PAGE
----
Monday, 13 July 2015

How many French words in English?

More than 29% of all English words come directly or indirectly from French. English speakers who have never studied French already know at least 10,000 French words.

Why so many?
In 1066 the Normans invaded England. They
introduced a legal and administrative system with its own vocabulary.

Around 10,000 French words came into common usage. Of these around 7,000 (judge and jury, for example) have survived into modern English.

What became known as Anglo-Norman had Latin roots. Sometimes the new Anglo-Norman words existed alongside existing Anglo-Saxon ones: beef (French) and cow (Anglo-Saxon for example.

Did English become more French?
Anglo-Norman did not change the essential structure of English - French and English remained fundamentally different languages. 

So how did the Normans influence English? 
Though the Norman dialect declined, French remained the language of court and learning. This influence remains; we still use terms like chargé d'affaires, for example. 


French words became associated with learning and culture, while anglo-saxon words lost their social status. This has created a reaction against perceived linguistic snobbishness and elitism.  

Fowler, in his Modern English Usage (1926) says this about the excessive use of French words and phrases :
Display of superior knowledge is as great a vulgarity as display of superior wealth — greater indeed, inasmuch as knowledge should tend more definitely than wealth towards discretion and good manners.
This combination of admiration and suspicion is still present today. Hence the joke popular in the British middle class: Pretentious? Moi?

How did French influence English pronunciation?
The introduction of French subtly modified  pronunciation in English. One example is the diphthong (long ‘o’ sound) in words like ‘boy’. Another is ‘th’ sound in  thin/shin.

The standard pronunciation of  French words these generally  approximate to the original: ‘ballet’, for example, has a silent ‘t’ rather than a sounded one as in Spanish. Some of the more common nouns have been completely anglicised - the hard ‘s’ in Paris being an obvious example.

As with many other aspects of the language, custom and practice has taken precedence over formal rules.

An version of this post with comprehension questions is included in the English FAQ Teaching Pack  (£1.99)

Crossword of French words in English


  1. I am aware that there are differences British English and American English have some differences in words (trousers/pants) and also in the spelling of some words (centre/center), what I am not tottally sure is that it also extends to grammar structures. Does it? And by the way, Is there a "war" between BrExAmE? Does anyone think that one is somehow superior to the other? I am saying this because that is what happens to Portuguese language (Portugal x Brazil)

  2. Many thanks. Will try to answer your questions in posts over the next few days but generally I feel that the differences British and American English are sometimes exaggerated. Having said that it is fun to look at the subtle differences and it is generally true that BE English speakers have have a greater exposure to the AE and so have fewer comprehension problems.

    I lived in Lisbon so am aware of the fact that Brazil and Portugal are also two countries divided by a shared language (to paraphrase Churchill). Funnily enough I found Brazilian Portuguese easier to understand (perhaps because I speak (an error strewn) Spanish. Also noticed how the telenovelas dominated in a similar way to US shows/films in the UK.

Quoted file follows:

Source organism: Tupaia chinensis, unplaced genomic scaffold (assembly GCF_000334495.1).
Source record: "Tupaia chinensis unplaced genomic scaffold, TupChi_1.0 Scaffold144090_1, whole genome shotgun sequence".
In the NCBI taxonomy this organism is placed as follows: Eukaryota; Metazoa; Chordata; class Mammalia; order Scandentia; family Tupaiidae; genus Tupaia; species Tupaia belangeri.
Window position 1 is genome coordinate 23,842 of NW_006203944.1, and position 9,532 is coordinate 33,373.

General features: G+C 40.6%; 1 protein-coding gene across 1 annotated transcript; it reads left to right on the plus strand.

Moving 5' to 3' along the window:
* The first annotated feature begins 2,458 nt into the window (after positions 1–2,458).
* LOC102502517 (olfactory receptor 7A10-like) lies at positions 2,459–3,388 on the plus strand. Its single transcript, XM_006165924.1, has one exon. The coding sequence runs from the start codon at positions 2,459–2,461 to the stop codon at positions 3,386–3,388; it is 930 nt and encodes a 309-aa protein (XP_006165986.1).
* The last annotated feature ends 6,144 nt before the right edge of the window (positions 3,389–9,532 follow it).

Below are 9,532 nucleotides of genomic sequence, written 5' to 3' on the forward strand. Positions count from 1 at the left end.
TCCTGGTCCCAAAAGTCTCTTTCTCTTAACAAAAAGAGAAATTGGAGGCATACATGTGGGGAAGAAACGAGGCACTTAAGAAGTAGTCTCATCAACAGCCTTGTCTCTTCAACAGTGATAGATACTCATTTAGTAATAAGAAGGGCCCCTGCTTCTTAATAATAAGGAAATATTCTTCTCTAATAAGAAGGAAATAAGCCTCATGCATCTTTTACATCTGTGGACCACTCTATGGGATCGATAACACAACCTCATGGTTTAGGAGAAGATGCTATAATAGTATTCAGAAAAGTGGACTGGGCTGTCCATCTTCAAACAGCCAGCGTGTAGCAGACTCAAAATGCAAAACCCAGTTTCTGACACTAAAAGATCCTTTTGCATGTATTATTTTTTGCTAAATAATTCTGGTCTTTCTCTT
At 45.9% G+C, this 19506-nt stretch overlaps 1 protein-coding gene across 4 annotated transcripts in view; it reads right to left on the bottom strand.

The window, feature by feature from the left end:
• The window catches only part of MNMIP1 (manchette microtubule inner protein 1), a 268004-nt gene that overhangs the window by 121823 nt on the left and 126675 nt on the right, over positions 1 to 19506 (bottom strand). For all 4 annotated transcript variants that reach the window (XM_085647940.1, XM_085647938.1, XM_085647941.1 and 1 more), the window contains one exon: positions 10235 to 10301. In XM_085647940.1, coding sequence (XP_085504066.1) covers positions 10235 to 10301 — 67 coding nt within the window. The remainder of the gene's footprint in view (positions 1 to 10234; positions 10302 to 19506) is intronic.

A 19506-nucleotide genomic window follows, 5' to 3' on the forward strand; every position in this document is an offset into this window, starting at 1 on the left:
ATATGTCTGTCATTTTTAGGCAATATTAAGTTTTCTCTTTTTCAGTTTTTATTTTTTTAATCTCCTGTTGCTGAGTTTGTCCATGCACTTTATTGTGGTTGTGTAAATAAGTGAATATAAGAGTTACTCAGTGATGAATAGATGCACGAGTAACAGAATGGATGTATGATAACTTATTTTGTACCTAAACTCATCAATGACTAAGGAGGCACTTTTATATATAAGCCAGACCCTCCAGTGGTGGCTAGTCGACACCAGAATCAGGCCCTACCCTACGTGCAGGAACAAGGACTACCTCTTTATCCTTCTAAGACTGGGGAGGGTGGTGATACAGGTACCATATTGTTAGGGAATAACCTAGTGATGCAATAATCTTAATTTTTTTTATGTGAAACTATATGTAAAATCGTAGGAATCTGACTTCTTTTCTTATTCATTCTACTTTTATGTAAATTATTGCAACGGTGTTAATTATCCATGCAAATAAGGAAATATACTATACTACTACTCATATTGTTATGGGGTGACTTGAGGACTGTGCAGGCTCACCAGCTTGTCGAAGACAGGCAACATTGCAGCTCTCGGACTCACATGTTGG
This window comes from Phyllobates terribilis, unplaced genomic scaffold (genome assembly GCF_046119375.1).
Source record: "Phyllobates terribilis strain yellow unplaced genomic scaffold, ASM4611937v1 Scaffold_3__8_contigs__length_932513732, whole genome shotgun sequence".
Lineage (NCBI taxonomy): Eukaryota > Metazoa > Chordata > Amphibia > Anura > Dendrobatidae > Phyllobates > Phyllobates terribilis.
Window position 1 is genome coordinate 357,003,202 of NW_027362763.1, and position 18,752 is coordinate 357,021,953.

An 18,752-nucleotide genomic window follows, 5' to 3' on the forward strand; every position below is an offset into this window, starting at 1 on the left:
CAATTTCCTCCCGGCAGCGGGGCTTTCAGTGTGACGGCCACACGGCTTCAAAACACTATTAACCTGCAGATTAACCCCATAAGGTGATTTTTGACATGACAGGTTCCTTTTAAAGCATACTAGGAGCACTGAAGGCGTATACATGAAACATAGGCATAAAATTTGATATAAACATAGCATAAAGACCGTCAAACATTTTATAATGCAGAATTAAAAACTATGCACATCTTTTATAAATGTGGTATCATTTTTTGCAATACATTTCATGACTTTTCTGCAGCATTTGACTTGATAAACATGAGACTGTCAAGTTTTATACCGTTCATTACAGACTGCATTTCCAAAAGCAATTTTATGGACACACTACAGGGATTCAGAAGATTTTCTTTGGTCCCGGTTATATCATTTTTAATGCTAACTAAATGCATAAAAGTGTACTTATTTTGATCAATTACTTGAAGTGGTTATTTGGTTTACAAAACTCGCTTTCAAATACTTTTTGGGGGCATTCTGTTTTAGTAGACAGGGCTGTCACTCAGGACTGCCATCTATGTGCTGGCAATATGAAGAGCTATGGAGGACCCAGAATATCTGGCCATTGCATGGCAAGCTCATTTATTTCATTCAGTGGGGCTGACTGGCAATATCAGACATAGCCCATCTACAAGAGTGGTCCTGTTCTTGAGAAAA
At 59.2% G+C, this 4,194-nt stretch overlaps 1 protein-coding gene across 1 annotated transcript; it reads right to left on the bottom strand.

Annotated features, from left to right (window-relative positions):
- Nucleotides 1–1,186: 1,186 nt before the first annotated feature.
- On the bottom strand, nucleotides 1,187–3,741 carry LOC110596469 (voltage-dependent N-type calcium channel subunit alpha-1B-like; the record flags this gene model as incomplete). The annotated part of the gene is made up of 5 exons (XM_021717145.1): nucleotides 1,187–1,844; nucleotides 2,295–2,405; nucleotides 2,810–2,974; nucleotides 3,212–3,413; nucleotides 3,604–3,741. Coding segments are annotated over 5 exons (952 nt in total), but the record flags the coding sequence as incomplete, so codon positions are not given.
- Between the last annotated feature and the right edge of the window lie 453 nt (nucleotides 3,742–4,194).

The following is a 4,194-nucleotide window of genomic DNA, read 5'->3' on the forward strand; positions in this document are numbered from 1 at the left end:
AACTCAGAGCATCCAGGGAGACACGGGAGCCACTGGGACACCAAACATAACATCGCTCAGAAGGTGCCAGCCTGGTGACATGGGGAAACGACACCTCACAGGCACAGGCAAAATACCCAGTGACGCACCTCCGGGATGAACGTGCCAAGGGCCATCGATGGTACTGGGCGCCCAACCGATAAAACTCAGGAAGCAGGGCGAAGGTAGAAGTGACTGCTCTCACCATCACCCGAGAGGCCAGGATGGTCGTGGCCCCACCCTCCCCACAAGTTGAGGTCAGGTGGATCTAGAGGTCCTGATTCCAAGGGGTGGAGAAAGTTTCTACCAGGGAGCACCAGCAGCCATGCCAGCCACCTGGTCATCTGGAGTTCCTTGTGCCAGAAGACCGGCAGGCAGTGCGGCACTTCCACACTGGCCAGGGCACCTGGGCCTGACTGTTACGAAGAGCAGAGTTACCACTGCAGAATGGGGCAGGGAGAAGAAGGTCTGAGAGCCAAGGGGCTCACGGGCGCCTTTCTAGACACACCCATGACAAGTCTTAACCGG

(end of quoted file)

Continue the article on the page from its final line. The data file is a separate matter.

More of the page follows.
One great advantage for language learners is that in Portugal (and in Brazil I think) films/TV shows are usually shown in the original language.

  3. Does anyone know the origins of the word "marmalade". Has it got anything to do with the French for sea-sickness, or is this just a rumour?

  4. According to the OED, there is a Portuguese origin which predates the French one - referring to to a product imported in the 1490s. But the word is associated with the famously francophile Mary Queen of Scots, who supposedly ate orange jam when she was unwell. The bitter orange - the skin in particular - was used medicinally as an aid to digestion.

    Personally, I've always found the idea of marmalade (minus sea-sickness) to be more appealing than the taste. It's a product I feel I should like rather than actually enjoy very much

  5. In tangible terms, am I any nearer now than before beginning to start! Does anybody know the provenance of the word marmalade

  6. Hi, I wonder if you could tell me where you got the "more than 33% of all English words come directly or indirectly from French." statistic from?

    Thank you so much, I urgently need it for my dissertation and you're the most reputable source I've found on the internet as yet!
    Wikipedia says 29%, somewhere else says 50%, gah - so confusing!

  7. Legend has it that Marie Antoinette awoke one morning quite ill. Her chef, on being told that "Marie est malade"(Marie is sick) concocted a bitter conserve of oranges and sugar to tempt her appetite - hence "marmalade".
    This is what I learned at school in Ireland.

  8. Great write up. I like your post. Thanks for sharing informative post with us. I love french language. I have taken various courses to improve french skill. I think people can improve skill by increasing vocabulary.

  9. Thank you for the posts. I like that legend about "marmalade" from Ireland. My comment is about the suffix -tion? I have noticed it in English, French, German and I guess it exists in other European languages. Why?

  10. According to Henriette Walter's book "Honni soit qui mal y pense" (2001), around two thirds of the English words come from French. There are words you wouldn't think of, such as "wait", from French "guêter".


Powered By Blogger · Designed By ESOL Extras